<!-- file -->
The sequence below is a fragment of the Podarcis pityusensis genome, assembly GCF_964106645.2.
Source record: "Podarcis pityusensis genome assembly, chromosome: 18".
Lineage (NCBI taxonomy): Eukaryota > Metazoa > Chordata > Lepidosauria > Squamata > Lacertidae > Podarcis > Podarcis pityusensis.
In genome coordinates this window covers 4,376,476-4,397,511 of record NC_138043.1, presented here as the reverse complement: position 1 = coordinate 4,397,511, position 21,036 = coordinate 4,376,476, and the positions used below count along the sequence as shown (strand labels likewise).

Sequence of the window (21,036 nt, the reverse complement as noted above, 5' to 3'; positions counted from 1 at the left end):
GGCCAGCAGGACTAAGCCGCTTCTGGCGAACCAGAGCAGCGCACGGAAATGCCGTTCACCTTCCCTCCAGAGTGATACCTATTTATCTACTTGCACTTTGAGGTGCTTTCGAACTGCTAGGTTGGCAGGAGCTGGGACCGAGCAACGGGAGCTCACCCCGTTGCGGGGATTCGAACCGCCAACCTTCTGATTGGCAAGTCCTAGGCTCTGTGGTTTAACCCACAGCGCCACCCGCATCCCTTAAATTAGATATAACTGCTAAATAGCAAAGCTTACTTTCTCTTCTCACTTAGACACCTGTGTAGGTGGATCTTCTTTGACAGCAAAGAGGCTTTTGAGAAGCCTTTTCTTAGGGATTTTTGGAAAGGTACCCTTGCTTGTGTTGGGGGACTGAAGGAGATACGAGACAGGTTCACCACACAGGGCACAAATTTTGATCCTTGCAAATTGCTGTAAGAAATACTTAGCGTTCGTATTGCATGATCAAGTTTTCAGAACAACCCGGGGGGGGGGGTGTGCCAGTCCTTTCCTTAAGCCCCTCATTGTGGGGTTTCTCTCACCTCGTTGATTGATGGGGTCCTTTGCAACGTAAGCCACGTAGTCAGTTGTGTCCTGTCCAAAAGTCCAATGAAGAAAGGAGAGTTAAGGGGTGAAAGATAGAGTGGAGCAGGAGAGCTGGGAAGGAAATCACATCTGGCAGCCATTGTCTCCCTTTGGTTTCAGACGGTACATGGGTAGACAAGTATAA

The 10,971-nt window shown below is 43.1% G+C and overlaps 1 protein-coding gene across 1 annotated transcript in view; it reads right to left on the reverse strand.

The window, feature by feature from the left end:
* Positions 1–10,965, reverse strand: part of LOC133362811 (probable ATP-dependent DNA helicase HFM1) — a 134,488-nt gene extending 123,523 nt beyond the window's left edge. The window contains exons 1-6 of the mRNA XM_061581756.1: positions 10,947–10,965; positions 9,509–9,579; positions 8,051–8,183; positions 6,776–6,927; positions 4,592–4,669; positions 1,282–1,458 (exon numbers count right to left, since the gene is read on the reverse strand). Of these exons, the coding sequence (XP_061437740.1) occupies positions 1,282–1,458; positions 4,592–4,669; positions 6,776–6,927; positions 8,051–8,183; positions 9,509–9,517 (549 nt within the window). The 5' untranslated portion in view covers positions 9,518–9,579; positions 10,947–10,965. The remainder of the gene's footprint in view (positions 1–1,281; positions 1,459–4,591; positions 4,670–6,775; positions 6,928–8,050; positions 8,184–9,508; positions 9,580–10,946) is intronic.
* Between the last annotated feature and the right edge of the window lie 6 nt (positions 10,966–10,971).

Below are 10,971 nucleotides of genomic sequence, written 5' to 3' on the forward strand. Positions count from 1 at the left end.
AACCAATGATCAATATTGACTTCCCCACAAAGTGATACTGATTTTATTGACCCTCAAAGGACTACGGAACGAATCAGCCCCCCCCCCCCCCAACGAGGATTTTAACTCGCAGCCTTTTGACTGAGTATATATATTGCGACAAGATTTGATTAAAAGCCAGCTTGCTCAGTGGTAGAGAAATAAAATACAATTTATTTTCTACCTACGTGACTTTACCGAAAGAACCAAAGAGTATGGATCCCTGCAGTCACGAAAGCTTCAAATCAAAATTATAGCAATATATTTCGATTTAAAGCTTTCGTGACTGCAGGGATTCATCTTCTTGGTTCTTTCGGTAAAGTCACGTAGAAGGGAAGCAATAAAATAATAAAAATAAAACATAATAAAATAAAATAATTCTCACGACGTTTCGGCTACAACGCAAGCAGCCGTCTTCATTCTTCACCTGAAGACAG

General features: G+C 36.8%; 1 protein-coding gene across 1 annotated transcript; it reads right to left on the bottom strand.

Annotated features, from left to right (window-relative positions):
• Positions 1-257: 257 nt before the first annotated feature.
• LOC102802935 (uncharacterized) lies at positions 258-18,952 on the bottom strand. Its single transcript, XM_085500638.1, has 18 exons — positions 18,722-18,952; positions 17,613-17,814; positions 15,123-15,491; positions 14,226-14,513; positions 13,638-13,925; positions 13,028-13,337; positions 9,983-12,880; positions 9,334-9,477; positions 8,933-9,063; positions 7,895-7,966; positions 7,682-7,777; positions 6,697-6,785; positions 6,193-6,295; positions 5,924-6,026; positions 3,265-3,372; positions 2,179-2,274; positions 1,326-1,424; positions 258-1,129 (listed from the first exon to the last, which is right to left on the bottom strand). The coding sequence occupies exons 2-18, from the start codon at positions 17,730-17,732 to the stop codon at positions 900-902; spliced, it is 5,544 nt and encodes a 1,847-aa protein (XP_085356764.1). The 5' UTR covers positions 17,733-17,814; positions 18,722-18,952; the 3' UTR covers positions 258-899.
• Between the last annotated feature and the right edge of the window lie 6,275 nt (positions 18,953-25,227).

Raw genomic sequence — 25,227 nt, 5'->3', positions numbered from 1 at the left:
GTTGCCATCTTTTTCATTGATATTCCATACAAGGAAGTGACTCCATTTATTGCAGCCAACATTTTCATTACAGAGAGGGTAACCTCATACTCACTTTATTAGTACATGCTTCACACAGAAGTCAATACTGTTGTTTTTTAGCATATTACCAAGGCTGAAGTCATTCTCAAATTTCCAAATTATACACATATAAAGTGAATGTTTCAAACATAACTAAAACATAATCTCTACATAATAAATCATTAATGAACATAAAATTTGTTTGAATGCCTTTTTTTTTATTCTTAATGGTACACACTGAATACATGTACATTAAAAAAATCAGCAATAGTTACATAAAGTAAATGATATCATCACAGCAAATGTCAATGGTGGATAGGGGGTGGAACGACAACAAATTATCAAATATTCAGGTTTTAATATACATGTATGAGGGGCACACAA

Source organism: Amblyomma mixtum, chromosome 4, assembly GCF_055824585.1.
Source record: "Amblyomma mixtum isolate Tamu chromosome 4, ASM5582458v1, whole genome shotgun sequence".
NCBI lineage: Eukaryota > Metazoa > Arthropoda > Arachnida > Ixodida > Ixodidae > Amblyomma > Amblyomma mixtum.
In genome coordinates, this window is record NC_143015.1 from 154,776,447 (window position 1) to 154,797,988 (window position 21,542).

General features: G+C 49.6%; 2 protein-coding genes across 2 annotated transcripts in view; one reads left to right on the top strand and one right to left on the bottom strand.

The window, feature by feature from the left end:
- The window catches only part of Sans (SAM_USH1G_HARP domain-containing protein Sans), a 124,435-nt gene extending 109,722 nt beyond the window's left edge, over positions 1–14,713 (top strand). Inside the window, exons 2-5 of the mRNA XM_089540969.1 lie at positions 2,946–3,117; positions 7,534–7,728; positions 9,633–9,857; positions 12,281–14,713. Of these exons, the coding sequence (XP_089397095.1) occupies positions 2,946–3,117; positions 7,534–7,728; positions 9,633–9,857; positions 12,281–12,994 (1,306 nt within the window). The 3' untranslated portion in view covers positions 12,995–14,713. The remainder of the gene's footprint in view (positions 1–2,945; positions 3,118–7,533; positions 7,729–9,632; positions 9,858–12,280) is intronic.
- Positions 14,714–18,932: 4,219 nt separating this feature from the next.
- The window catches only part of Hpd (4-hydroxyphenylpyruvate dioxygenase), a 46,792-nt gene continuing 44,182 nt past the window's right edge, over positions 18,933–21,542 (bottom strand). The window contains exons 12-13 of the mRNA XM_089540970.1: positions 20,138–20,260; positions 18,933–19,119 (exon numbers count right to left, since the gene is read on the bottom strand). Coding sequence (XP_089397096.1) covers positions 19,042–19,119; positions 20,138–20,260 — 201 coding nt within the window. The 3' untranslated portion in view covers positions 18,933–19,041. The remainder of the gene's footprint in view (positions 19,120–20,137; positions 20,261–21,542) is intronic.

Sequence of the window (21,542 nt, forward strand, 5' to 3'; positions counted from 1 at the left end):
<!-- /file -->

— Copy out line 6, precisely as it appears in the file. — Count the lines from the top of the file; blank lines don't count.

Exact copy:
GGCCAGCAGGACTAAGCCGCTTCTGGCGAACCAGAGCAGCGCACGGAAATGCCGTTCACCTTCCCTCCAGAGTGATACCTATTTATCTACTTGCACTTTGAGGTGCTTTCGAACTGCTAGGTTGGCAGGAGCTGGGACCGAGCAACGGGAGCTCACCCCGTTGCGGGGATTCGAACCGCCAACCTTCTGATTGGCAAGTCCTAGGCTCTGTGGTTTAACCCACAGCGCCACCCGCATCCCTTAAATTAGATATAACTGCTAAATAGCAAAGCTTACTTTCTCTTCTCACTTAGACACCTGTGTAGGTGGATCTTCTTTGACAGCAAAGAGGCTTTTGAGAAGCCTTTTCTTAGGGATTTTTGGAAAGGTACCCTTGCTTGTGTTGGGGGACTGAAGGAGATACGAGACAGGTTCACCACACAGGGCACAAATTTTGATCCTTGCAAATTGCTGTAAGAAATACTTAGCGTTCGTATTGCATGATCAAGTTTTCAGAACAACCCGGGGGGGGGGGTGTGCCAGTCCTTTCCTTAAGCCCCTCATTGTGGGGTTTCTCTCACCTCGTTGATTGATGGGGTCCTTTGCAACGTAAGCCACGTAGTCAGTTGTGTCCTGTCCAAAAGTCCAATGAAGAAAGGAGAGTTAAGGGGTGAAAGATAGAGTGGAGCAGGAGAGCTGGGAAGGAAATCACATCTGGCAGCCATTGTCTCCCTTTGGTTTCAGACGGTACATGGGTAGACAAGTATAA